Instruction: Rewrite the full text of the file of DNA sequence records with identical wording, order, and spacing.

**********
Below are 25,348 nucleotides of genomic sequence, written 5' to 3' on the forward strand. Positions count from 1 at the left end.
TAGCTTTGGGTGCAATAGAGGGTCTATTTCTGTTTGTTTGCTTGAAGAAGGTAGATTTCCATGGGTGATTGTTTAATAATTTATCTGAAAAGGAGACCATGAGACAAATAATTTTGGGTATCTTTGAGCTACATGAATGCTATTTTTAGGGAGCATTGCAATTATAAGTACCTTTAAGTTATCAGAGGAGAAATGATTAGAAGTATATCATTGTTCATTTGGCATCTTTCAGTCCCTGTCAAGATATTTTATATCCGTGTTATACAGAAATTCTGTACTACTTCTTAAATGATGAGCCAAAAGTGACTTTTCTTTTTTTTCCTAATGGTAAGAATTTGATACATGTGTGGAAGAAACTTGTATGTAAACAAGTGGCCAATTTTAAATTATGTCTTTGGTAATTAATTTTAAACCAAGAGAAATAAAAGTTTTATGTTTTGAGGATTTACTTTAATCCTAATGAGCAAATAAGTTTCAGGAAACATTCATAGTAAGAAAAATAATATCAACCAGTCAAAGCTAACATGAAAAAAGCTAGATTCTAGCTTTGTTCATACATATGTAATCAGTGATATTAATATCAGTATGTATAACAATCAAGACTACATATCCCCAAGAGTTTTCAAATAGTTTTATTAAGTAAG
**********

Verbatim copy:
Below are 25,348 nucleotides of genomic sequence, written 5' to 3' on the forward strand. Positions count from 1 at the left end.
TAGCTTTGGGTGCAATAGAGGGTCTATTTCTGTTTGTTTGCTTGAAGAAGGTAGATTTCCATGGGTGATTGTTTAATAATTTATCTGAAAAGGAGACCATGAGACAAATAATTTTGGGTATCTTTGAGCTACATGAATGCTATTTTTAGGGAGCATTGCAATTATAAGTACCTTTAAGTTATCAGAGGAGAAATGATTAGAAGTATATCATTGTTCATTTGGCATCTTTCAGTCCCTGTCAAGATATTTTATATCCGTGTTATACAGAAATTCTGTACTACTTCTTAAATGATGAGCCAAAAGTGACTTTTCTTTTTTTTCCTAATGGTAAGAATTTGATACATGTGTGGAAGAAACTTGTATGTAAACAAGTGGCCAATTTTAAATTATGTCTTTGGTAATTAATTTTAAACCAAGAGAAATAAAAGTTTTATGTTTTGAGGATTTACTTTAATCCTAATGAGCAAATAAGTTTCAGGAAACATTCATAGTAAGAAAAATAATATCAACCAGTCAAAGCTAACATGAAAAAAGCTAGATTCTAGCTTTGTTCATACATATGTAATCAGTGATATTAATATCAGTATGTATAACAATCAAGACTACATATCCCCAAGAGTTTTCAAATAGTTTTATTAAGTAAG